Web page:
Move over Mike Ashley! High Street billionaire Philip Day pounces on struggling fashion firm Bonmarche with £5.7m bid to add 300-store chain to his retail empire
- Philip Day has made an offer for Bonmarche, valuing the firm at £5.7million
- Bonmarche endured slow sales and issued three profit warnings in six months
- Its share price has sunk 25 per cent today to a new low of 13.36p
Retail tycoon Mike Ashley momentarily lost the limelight today as another High Street billionaire stepped in to seize control of a struggling chain.
Edinburgh Woollen Mill and Peacocks owner Philip Day has pledged to buy stricken fashion chain Bonmarche – a move that would see the listed firm leave the stock market.
Bonmarche, which is based in Yorkshire and specialises in clothing for women over 50, has seen its shares crumble as it warned on profits three times in just six months.
Bonmarche was founded in 1982 and is based in Yorkshire. Its controlling shareholder is Philip Day, who today made an offer for the chain
It complained of a significant sales slowdown at the start of March, and a dismal November, and expects to make a loss of up to £6million this year.
Day, who has built up a controlling 52 per cent stake through holding company Spectre, has offered just £5.7million for the 300-store chain – significantly less than its market value as of last night.
Just five years ago the firm was worth nearly £100million.
‘Taking the business private and out of the City spotlight would theoretically help the retailer to focus on a recovery plan and not have its every move scrutinised by investors,’ said AJ Bell investment director Russ Mould.
‘However, shareholders aren’t getting a good deal from the takeover so they would lose out should Day be successful in revitalising the business,’ he explained.
Indeed, the possible takeover news triggered a sharp 25 per cent sell off in shares in early trading on Tuesday to a new low of 13.36p.
Bonmarche shares have crumbled from a 52-week high of 125p to just 13.36p this morning
Spectre said it would carry out a review of the chain and move to get a handle on costs by closing under-performing stores, cutting jobs and seeking lower rents.
It said: ‘Against the backdrop of the significant decline in Bonmarche’s profitability, Spectre believes it is well positioned to provide advice, guidance and support to secure the long term future of the Bonmarche business, its stores and employees.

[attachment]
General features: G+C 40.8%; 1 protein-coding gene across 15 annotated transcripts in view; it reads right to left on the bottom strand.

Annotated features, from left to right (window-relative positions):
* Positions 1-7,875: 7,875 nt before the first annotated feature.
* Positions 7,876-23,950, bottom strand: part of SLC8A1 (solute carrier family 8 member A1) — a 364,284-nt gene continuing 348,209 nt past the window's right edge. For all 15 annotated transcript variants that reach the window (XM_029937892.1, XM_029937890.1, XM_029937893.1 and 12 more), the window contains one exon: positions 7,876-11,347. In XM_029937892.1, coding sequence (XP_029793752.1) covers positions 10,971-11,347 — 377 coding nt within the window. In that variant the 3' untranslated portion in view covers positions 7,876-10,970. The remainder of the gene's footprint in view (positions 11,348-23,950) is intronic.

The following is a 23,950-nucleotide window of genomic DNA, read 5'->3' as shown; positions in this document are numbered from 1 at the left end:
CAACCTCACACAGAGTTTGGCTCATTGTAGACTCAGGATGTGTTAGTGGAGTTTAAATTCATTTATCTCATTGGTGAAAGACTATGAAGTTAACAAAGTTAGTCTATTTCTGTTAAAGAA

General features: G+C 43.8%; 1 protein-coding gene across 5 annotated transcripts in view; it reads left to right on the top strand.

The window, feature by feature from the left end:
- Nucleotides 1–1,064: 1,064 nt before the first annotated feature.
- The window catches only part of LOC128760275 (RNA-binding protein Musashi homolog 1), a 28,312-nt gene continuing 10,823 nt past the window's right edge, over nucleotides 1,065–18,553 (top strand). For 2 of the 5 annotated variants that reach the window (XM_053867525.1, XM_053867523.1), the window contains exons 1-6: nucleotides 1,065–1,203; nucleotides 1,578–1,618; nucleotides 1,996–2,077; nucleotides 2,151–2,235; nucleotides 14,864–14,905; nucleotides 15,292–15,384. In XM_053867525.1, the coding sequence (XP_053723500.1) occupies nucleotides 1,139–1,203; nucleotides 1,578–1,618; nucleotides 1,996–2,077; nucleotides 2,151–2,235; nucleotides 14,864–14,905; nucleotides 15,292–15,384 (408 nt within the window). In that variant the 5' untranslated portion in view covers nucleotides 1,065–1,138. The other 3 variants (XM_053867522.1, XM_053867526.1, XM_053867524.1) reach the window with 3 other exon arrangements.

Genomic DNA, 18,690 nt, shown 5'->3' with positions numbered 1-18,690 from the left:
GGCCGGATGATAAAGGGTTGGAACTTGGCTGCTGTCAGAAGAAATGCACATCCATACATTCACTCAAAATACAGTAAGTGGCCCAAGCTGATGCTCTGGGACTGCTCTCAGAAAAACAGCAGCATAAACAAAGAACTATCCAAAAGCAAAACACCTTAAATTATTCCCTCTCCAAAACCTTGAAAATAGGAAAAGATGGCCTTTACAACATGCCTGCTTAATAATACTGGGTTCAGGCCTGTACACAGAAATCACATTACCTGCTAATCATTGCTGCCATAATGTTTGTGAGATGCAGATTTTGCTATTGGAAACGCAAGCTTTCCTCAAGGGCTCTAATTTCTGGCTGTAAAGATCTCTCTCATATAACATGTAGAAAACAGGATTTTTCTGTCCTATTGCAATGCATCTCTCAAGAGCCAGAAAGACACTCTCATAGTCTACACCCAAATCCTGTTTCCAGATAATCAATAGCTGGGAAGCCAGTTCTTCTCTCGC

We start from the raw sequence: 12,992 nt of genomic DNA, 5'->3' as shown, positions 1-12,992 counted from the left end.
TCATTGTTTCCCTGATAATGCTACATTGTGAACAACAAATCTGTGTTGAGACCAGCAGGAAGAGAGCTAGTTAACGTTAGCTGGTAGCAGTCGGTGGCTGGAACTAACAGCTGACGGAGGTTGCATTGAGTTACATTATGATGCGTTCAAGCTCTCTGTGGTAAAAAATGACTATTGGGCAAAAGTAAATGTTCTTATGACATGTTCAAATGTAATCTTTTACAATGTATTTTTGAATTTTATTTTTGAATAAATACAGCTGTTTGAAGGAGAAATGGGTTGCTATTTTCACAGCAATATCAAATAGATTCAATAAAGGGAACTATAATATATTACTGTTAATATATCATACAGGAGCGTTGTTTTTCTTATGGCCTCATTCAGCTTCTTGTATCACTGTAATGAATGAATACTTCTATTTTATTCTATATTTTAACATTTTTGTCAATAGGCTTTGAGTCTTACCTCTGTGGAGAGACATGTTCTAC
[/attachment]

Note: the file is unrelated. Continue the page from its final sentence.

‘The owner of Spectre, Philip Day, has a successful track record within the retail sector, especially in turnaround and distressed situations.’
Day is often compared to Sports Direct founder Mike Ashley the pair have both been known to pounce on struggling retailers.
‘His approach is very similar to fellow retail mogul Ashley in that he likes to acquire troubled groups out of administration, or while they are on the knees when trading as a public company,’ Mould said.
Day went head-to-head with Ashley in the race to buy House of Fraser out of administration. And although he did not win that battle, the tycoon has made successful swoops for Austin Reed, Jaeger, Jacques Vert and Jane Norman.
Philip Day owns Peacocks Austin Reed, Jaeger, Jacques Vert and Jane Norman through his Edinburgh Woollen Mill group
He also owns Peacocks, Proquip and Country Casuals, and recently launched his own department store chain called Day’s.
Last week the mogul was named as a bidder in the race for collapsed LK Bennett, but later withdrew from the process.
‘This is an excellent result for Bonmarche,’ said Global Data research director Maureen Hinton.
‘Being taken out of constant City reporting and scrutiny will allow the retailer to take a long-term view of the business and benefit from the shared assets of the Edinburgh Woollen Mill group.’